The World Is Changing Are We?
Everyone thinks of changing the world, but no one thinks of changing himself.
- Leo Tolstoy
What so many seem to be misunderstanding is that for humans, works is not about the paycheck we collect or the work we engage in. Work is about the purpose and meaning of our life’s desires met with the value we create by applying our skills to solve problems in the world. From hunter gatherer to farmer or factory worker to knowledge worker, humans have always been at the center of the effort required to bring new products, services, and information into the world. But looking at the decades ahead, many of the skills a majority of the world has depended upon for our work, if not survival, are quickly being replaced by technologies we can still barely understand. Couple this with the increased prevalence of a digital human – be it an avatar or robot – and we have to ask the question:
What does it mean to be a human in a digital world, and how do we unlock our capacities for a purposeful and meaningful life in the work we do?
Creating a culture of high performance
When it comes to the future of work, most organizations are missing the point. Executives are creating new future of work initiatives every day, but to what end? Many of these initiatives suffer from being too short term focused and reactive in nature, especially when it comes to an over obsessed focus on costs to the exclusion of many other factors.
Far too many initiatives are focused on incremental gains or efficiency-boosting activities. When organizations subscribe to this narrow perspective, the work of tomorrow will be the same as the work of today.
For many leaders, creating a culture of high performance is a steadfast goal, but on that continues to remain elusive in the wake of a prioritized focus on measuring engagement outcomes rather than measuring the appropriate behaviors necessary to engage employees. This is most likely because most leaders don’t know what engagement looks like or worse yet, assume that becoming more engaged is the employee’s job and not theirs.
Action plans that result from measuring employee engagement shouldn’t focus solely on making the employees happier – what is needed is a broad strategic framework which provides structure, education, and an emphasis on the conditions which enable an employee to do their best work.
Imagine the benefits of a future of work strategy aimed at generating more value and meaning for the customer, the workforce, and other partners which will likely yield far greater earnings for a company over time than any short term cost reduction program ever will. But this is easier said than done. Why is change in our business so hard?
Culture does not change because we desire to change it, culture changes when the organization is transformed, culture reflects the realities of people working together every day.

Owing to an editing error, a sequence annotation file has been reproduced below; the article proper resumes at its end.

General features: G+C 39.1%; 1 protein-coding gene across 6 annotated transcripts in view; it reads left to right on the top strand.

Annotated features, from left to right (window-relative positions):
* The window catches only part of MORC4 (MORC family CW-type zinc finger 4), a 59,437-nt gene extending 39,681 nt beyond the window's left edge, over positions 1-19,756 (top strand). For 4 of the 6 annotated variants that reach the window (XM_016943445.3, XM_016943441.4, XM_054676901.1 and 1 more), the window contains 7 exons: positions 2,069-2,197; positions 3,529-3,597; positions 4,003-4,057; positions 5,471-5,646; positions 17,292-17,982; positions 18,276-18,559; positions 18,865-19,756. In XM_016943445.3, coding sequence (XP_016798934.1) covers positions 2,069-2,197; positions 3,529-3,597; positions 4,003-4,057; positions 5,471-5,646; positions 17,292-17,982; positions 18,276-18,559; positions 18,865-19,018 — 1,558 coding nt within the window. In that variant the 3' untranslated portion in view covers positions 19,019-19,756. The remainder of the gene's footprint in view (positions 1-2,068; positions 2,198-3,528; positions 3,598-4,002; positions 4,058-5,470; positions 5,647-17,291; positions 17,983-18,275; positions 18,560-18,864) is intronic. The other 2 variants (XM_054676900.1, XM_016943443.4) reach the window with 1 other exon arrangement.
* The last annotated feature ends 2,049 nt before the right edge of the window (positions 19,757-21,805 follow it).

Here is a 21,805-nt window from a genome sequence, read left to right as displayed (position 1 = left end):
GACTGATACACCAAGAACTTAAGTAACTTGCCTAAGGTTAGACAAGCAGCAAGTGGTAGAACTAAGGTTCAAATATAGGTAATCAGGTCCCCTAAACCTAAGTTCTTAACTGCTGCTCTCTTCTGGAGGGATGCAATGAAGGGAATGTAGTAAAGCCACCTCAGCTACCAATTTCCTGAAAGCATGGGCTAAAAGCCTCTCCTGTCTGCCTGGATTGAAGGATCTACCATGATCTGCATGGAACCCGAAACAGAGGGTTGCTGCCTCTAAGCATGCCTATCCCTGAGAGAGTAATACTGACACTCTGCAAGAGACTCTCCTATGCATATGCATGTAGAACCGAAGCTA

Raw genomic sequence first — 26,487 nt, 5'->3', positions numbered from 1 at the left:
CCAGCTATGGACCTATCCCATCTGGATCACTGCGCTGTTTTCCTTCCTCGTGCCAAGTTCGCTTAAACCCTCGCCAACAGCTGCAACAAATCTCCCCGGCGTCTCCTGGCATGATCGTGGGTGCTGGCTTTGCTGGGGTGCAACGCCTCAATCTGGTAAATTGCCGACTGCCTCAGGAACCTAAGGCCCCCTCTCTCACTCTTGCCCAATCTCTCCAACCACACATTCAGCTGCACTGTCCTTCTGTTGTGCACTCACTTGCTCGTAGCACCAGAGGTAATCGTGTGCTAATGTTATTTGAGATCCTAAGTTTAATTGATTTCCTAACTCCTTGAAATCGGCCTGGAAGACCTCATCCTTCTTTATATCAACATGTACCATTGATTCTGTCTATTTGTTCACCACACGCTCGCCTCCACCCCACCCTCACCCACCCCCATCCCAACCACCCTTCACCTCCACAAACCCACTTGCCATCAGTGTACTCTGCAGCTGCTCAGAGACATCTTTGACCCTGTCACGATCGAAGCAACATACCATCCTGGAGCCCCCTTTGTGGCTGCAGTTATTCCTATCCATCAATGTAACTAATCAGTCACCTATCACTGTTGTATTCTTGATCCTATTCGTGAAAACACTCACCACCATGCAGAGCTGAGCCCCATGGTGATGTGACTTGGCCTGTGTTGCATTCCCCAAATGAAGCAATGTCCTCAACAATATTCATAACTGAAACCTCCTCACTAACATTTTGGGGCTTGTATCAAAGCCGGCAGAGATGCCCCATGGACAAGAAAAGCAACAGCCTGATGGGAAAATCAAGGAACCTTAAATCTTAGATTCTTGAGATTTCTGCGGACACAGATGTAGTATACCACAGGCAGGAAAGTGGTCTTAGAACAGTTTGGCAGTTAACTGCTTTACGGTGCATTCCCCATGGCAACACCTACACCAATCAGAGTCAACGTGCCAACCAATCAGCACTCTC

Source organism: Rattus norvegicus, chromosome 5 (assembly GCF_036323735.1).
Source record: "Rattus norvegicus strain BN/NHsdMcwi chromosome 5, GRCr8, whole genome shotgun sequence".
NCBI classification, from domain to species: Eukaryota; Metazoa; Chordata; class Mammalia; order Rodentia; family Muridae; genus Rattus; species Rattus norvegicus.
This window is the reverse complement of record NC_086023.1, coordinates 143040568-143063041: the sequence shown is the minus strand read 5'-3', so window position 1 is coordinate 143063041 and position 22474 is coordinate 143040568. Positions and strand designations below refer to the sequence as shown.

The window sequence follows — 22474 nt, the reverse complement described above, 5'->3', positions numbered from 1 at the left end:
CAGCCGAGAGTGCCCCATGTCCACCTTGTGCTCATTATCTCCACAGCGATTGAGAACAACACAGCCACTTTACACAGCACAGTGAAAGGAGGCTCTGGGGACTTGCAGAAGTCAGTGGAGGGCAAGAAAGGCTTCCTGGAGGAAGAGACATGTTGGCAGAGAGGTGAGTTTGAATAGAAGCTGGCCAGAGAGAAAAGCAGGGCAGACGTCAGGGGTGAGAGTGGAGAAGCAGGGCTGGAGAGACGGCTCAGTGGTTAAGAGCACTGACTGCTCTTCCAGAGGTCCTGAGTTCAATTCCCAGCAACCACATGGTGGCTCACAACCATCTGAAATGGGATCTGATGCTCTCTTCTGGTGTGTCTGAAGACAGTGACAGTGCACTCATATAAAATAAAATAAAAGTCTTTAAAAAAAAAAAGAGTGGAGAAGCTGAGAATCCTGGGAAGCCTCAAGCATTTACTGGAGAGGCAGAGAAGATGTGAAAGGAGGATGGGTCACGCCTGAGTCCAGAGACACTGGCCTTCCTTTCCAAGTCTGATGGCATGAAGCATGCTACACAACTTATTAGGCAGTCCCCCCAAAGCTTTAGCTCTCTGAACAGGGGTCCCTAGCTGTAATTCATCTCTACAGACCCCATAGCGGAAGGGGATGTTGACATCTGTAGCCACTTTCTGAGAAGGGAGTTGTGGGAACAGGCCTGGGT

- Frances Hesselbein
According to a 2018 Harvard Business Review article which asked this same question, among many potential explanations, one that gets very little attention may be the most fundamental reason why we don’t change is a result of “the invisible fears and insecurities that keep us locked into behaviors even when we don’t’ know rationally that they don’t serve us well”. Add to that anxiety that nearly all human beings experience in the face of change.
Nonetheless, most organizations pay far more attention to strategy and execution than they do to what their people are feeling and thinking when they’re asked to embrace a transformation. Resistance, especially when it is passive, invisible, and unconscious, can derail eve the best strategy.
Transforming human culture
The result is that transforming an organization, truly transforming any human culture, depends on transforming the individuals within – beginning with the most senior leaders and influencers exhibiting the courage to observe and understand their motivations, challenge their assumptions, and push beyond their intellectual and emotional comfort zones to increase their capacity for resilience in good times and bad. But “real leadership is dangerous” writes Ronald Heifetz in his 2002 book Leadership on the Line, “it requires guiding people through difficult transitions thereby challenging their daily habits, loyalties, beliefs, and ways of thinking. All that is offered in return for the possibility of change. In response to the uncertainty and pain, people blame those for pushing change.”
All this explains why the most effective transformation begins with what’s going on inside people – and especially the most senior leaders given their disproportionate authority and influence in any culture. Their challenge is to deliberately turn attention inward in order to begin noticing the fixed patterns in their thinking, how they’re feeling in any given moment, and how quickly the instinct for self-preservation can overwhelm rationality and a longer-term perspective, especially when the stakes are high.
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